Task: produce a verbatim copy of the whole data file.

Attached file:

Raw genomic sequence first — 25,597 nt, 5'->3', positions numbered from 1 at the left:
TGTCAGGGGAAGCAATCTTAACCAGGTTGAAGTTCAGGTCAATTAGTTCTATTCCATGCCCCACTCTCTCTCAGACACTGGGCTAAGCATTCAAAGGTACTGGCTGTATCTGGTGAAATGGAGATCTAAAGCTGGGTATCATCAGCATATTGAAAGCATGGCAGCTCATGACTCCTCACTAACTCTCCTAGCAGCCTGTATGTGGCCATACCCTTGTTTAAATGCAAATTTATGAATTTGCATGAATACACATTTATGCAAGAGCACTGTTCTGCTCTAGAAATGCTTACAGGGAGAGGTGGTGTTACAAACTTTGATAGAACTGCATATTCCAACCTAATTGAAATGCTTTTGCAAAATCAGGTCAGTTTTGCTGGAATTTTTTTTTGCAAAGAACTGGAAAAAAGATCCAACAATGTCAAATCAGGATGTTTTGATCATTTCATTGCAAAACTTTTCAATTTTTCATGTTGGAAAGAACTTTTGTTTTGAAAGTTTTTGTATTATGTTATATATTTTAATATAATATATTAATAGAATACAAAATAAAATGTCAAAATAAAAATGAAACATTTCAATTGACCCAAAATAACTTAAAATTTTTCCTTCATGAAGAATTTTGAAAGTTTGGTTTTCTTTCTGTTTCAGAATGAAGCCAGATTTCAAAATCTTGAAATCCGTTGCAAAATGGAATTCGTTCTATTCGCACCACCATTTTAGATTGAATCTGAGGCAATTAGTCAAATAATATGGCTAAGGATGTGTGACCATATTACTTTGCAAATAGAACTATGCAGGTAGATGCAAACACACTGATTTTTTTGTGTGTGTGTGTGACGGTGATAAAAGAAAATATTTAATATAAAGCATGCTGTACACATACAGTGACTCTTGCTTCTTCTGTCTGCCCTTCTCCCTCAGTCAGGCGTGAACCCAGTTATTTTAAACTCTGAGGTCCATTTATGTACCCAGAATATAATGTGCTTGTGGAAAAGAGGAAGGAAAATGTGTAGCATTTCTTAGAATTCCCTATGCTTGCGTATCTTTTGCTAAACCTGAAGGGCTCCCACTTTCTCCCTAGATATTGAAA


Raw genomic sequence first — 25,597 nt, 5'->3', positions numbered from 1 at the left:
TGTCAGGGGAAGCAATCTTAACCAGGTTGAAGTTCAGGTCAATTAGTTCTATTCCATGCCCCACTCTCTCTCAGACACTGGGCTAAGCATTCAAAGGTACTGGCTGTATCTGGTGAAATGGAGATCTAAAGCTGGGTATCATCAGCATATTGAAAGCATGGCAGCTCATGACTCCTCACTAACTCTCCTAGCAGCCTGTATGTGGCCATACCCTTGTTTAAATGCAAATTTATGAATTTGCATGAATACACATTTATGCAAGAGCACTGTTCTGCTCTAGAAATGCTTACAGGGAGAGGTGGTGTTACAAACTTTGATAGAACTGCATATTCCAACCTAATTGAAATGCTTTTGCAAAATCAGGTCAGTTTTGCTGGAATTTTTTTTTGCAAAGAACTGGAAAAAAGATCCAACAATGTCAAATCAGGATGTTTTGATCATTTCATTGCAAAACTTTTCAATTTTTCATGTTGGAAAGAACTTTTGTTTTGAAAGTTTTTGTATTATGTTATATATTTTAATATAATATATTAATAGAATACAAAATAAAATGTCAAAATAAAAATGAAACATTTCAATTGACCCAAAATAACTTAAAATTTTTCCTTCATGAAGAATTTTGAAAGTTTGGTTTTCTTTCTGTTTCAGAATGAAGCCAGATTTCAAAATCTTGAAATCCGTTGCAAAATGGAATTCGTTCTATTCGCACCACCATTTTAGATTGAATCTGAGGCAATTAGTCAAATAATATGGCTAAGGATGTGTGACCATATTACTTTGCAAATAGAACTATGCAGGTAGATGCAAACACACTGATTTTTTTGTGTGTGTGTGTGACGGTGATAAAAGAAAATATTTAATATAAAGCATGCTGTACACATACAGTGACTCTTGCTTCTTCTGTCTGCCCTTCTCCCTCAGTCAGGCGTGAACCCAGTTATTTTAAACTCTGAGGTCCATTTATGTACCCAGAATATAATGTGCTTGTGGAAAAGAGGAAGGAAAATGTGTAGCATTTCTTAGAATTCCCTATGCTTGCGTATCTTTTGCTAAACCTGAAGGGCTCCCACTTTCTCCCTAGATATTGAAA